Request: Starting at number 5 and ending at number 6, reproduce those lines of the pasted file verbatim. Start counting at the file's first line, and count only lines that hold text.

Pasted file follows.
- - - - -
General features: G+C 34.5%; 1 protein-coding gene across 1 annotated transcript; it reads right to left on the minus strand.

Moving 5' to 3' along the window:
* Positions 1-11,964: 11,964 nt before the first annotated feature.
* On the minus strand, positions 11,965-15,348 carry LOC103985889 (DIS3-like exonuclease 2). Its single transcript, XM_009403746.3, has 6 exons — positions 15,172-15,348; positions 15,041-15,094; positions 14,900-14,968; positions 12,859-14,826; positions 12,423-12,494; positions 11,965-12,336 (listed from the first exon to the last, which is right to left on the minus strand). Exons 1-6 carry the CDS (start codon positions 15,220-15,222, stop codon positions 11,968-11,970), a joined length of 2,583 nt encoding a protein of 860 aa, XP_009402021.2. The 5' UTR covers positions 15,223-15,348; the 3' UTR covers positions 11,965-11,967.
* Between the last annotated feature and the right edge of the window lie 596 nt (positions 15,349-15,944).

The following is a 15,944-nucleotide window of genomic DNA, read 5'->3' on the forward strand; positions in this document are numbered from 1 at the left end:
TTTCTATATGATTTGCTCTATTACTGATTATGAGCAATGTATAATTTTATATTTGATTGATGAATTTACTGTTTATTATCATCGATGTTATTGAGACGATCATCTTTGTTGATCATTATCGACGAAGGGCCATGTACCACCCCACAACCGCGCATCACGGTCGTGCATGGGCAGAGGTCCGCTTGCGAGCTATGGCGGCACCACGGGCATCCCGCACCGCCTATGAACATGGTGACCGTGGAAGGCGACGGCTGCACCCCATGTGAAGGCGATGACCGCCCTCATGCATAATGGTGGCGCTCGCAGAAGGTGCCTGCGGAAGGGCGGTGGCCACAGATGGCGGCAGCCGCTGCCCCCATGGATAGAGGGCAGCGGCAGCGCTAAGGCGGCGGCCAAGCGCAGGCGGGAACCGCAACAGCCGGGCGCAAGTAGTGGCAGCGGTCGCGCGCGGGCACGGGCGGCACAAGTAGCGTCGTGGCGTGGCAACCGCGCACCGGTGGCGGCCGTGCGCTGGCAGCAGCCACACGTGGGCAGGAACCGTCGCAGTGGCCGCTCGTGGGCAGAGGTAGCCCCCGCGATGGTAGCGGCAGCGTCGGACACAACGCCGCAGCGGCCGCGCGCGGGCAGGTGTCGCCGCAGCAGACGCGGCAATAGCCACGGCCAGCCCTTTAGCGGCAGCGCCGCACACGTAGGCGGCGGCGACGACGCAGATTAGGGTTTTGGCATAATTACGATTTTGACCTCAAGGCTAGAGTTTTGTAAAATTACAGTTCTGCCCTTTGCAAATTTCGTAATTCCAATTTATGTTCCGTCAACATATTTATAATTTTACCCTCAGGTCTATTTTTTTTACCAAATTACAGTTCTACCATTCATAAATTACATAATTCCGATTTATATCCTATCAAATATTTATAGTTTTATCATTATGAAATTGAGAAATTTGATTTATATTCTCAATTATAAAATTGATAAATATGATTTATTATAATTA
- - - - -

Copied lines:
* Between the last annotated feature and the right edge of the window lie 596 nt (positions 15,349-15,944).

The following is a 15,944-nucleotide window of genomic DNA, read 5'->3' on the forward strand; positions in this document are numbered from 1 at the left end: